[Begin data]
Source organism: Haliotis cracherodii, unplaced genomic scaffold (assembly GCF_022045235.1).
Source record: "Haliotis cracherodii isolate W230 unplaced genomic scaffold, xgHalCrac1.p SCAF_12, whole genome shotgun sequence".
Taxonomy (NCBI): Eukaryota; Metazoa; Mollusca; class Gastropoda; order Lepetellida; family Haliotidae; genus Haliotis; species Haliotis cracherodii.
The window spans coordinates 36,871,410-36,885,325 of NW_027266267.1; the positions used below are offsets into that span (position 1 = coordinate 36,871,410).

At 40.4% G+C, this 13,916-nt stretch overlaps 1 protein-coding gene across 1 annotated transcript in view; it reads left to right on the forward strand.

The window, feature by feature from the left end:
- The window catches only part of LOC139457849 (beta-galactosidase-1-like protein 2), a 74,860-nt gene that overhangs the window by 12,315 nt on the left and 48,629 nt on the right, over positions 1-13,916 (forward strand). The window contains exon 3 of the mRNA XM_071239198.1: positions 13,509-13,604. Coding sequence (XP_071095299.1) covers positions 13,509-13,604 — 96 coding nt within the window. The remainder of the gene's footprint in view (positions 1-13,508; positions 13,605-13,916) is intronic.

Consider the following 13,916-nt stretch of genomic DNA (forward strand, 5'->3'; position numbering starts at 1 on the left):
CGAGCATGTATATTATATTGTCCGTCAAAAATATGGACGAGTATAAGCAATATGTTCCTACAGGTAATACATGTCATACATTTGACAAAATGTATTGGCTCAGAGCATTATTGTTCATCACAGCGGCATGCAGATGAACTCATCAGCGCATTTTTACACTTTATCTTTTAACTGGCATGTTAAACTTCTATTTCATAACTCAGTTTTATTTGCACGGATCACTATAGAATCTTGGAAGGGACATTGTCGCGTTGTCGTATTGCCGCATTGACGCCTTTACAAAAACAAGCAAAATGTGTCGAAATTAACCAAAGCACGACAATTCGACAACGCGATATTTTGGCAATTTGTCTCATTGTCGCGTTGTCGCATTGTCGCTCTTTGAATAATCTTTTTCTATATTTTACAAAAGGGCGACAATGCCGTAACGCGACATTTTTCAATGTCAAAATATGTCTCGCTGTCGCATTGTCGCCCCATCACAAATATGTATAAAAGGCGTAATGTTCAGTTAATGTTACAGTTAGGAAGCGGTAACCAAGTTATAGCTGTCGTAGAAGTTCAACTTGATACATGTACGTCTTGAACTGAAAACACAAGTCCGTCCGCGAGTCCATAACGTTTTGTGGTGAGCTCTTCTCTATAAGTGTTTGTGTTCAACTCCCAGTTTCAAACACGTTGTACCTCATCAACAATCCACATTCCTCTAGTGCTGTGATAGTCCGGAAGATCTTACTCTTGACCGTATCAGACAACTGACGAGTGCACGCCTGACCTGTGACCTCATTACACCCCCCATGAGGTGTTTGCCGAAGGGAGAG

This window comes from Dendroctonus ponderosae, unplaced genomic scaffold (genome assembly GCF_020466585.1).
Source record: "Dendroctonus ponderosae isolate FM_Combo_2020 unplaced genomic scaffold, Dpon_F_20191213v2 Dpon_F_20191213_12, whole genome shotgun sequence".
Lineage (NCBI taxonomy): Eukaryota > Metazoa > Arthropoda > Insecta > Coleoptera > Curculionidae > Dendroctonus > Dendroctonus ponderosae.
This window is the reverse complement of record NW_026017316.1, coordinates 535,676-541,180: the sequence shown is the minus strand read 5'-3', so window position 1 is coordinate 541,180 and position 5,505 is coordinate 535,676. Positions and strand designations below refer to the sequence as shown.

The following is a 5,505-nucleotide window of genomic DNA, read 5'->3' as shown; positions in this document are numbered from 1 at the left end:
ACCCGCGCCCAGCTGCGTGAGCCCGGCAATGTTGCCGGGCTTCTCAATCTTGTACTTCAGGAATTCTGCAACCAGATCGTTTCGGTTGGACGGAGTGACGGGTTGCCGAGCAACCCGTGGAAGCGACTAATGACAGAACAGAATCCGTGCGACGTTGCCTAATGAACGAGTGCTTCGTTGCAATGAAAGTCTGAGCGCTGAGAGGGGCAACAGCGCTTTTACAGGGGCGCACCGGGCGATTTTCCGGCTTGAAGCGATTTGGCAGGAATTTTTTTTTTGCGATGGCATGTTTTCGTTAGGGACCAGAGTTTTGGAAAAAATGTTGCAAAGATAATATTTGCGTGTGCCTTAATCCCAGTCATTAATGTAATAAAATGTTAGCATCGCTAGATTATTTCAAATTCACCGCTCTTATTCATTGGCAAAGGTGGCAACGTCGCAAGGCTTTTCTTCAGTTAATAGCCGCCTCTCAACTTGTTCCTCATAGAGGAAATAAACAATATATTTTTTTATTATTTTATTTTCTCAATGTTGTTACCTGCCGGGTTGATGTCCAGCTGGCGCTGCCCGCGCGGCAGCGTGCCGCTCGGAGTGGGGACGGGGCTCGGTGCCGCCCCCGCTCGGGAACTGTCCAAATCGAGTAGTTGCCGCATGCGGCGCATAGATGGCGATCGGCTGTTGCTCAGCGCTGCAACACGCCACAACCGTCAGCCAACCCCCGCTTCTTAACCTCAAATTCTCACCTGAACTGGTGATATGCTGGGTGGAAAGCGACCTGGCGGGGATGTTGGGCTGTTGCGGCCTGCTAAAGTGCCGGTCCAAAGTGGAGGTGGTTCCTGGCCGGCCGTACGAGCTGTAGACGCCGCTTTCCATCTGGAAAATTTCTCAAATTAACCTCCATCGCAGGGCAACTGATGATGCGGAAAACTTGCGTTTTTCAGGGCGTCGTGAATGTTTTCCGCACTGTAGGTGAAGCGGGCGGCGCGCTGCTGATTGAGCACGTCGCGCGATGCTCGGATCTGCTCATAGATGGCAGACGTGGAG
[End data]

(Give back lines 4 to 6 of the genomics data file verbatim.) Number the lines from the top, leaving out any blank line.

The window spans coordinates 36,871,410-36,885,325 of NW_027266267.1; the positions used below are offsets into that span (position 1 = coordinate 36,871,410).

At 40.4% G+C, this 13,916-nt stretch overlaps 1 protein-coding gene across 1 annotated transcript in view; it reads left to right on the forward strand.

The window, feature by feature from the left end: